The number of flights per month decreased after that but rose again in January, when there were 36. There were a total of 39 flights from February to April, and the number shot up again in May, with many families and children younger than 3 aboard the 36 flights that month.
After an infant died in a Haitian hospital shortly after arriving on an expulsion flight in January, the International Organization for Migration asked the Biden administration to halt the expulsions of young children. .
From May 19 to 26, U.S. border officials encountered 1,868 Haitians who had crossed the southwestern border, according to internal government data. During that period, there were 21 expulsion flights to Haiti. In comparison, over the same period, they countered 5,264 Guatemalans and 4,453 Hondurans, and the United States sent seven expulsion flights to each country.
“Haiti can do nothing to slow deportations,” said Daniel Foote, a former special envoy to Haiti who resigned last year in protest of the Biden administration’s handling of the mass migration crisis in Del Rio. Yet sending thousands back to Haiti, which he described as a failed state, would only exacerbate the situation, he said.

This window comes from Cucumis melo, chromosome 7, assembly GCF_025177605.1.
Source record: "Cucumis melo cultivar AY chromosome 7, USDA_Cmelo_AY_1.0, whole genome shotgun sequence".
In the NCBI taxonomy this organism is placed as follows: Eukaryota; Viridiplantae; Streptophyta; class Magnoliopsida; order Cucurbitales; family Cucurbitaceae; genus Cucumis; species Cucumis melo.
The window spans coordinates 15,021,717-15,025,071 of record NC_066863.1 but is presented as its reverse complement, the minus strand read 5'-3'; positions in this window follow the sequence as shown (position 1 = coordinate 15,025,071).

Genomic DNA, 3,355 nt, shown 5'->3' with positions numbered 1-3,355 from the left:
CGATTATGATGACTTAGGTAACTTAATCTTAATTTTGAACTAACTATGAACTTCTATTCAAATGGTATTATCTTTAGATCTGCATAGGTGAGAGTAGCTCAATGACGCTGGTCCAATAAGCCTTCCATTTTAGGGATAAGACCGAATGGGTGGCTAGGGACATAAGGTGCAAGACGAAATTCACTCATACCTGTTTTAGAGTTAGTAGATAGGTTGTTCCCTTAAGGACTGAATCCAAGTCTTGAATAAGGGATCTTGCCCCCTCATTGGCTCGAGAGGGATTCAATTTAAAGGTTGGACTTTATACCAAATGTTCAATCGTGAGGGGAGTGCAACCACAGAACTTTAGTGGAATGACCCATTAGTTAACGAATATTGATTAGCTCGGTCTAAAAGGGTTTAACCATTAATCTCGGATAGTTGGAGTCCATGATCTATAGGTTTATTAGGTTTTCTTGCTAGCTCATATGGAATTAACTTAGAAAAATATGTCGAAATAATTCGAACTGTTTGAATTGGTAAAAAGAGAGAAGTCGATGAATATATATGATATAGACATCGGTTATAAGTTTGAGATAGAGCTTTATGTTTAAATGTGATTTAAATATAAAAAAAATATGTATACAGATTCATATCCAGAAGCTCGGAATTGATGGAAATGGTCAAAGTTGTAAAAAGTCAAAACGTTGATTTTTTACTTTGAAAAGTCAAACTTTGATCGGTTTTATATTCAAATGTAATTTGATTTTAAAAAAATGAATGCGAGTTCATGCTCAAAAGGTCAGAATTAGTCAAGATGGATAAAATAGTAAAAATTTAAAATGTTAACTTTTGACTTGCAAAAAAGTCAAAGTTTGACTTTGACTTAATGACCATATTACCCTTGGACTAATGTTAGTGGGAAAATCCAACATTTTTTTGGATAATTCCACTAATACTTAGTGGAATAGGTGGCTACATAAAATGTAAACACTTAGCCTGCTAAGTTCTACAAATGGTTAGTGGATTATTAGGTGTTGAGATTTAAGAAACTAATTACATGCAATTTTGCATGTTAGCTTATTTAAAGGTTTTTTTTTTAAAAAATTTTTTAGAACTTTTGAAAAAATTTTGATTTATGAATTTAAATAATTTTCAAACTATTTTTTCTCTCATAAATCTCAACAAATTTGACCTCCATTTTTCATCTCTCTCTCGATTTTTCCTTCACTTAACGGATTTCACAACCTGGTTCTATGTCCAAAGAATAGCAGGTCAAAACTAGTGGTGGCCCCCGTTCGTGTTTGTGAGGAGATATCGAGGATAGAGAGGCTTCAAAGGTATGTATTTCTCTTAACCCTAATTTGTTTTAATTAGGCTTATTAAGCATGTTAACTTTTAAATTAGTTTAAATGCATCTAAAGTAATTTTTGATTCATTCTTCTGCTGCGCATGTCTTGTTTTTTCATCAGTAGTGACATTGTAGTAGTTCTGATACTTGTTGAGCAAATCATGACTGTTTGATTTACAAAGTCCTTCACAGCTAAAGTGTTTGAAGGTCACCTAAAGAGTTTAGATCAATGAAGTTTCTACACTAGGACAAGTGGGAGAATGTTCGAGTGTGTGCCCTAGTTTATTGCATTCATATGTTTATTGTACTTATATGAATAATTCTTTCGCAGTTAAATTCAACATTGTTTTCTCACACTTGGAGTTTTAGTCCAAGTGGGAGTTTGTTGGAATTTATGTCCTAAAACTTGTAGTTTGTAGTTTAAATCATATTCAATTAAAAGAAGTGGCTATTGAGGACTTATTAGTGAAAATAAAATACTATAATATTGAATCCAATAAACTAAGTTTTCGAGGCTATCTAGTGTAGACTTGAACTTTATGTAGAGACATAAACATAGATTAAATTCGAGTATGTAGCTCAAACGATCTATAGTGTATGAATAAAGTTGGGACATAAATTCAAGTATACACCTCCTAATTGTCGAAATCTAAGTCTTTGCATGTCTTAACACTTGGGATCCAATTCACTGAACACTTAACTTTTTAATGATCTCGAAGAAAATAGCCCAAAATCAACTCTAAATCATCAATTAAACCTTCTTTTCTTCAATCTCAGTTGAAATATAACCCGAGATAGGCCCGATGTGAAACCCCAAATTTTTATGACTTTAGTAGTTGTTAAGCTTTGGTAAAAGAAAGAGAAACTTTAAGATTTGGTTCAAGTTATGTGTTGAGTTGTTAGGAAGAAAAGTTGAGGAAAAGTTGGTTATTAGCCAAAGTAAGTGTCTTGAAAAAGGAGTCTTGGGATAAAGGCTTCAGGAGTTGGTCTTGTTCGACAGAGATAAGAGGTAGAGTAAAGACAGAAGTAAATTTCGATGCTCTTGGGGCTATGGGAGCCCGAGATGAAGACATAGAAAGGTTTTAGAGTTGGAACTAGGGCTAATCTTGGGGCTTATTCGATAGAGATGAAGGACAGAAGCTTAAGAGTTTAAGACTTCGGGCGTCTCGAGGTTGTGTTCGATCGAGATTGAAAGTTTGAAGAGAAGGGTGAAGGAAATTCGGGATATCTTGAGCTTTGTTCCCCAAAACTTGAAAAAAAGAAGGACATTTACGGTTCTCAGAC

“It’s counterproductive to a stable Haiti, which is critical to stop them from migrating in the first place,” Mr. Foote said, referring to Haitian migrants.
Officials at the Department of Homeland Security said there had not been any policy change regarding Haitian expulsions. The White House declined to comment.
One federal official, speaking on the condition of anonymity to discuss a foreign policy matter, said the expulsion flights to Haiti were not disproportionate to those sent to other countries. The official said the government negotiated agreements with other countries about the number of flights it could send. The negotiations allowed for flexibility so that the United States could quickly increase the number of flights to a certain country if there were a need. That was what had happened with Haiti, he said.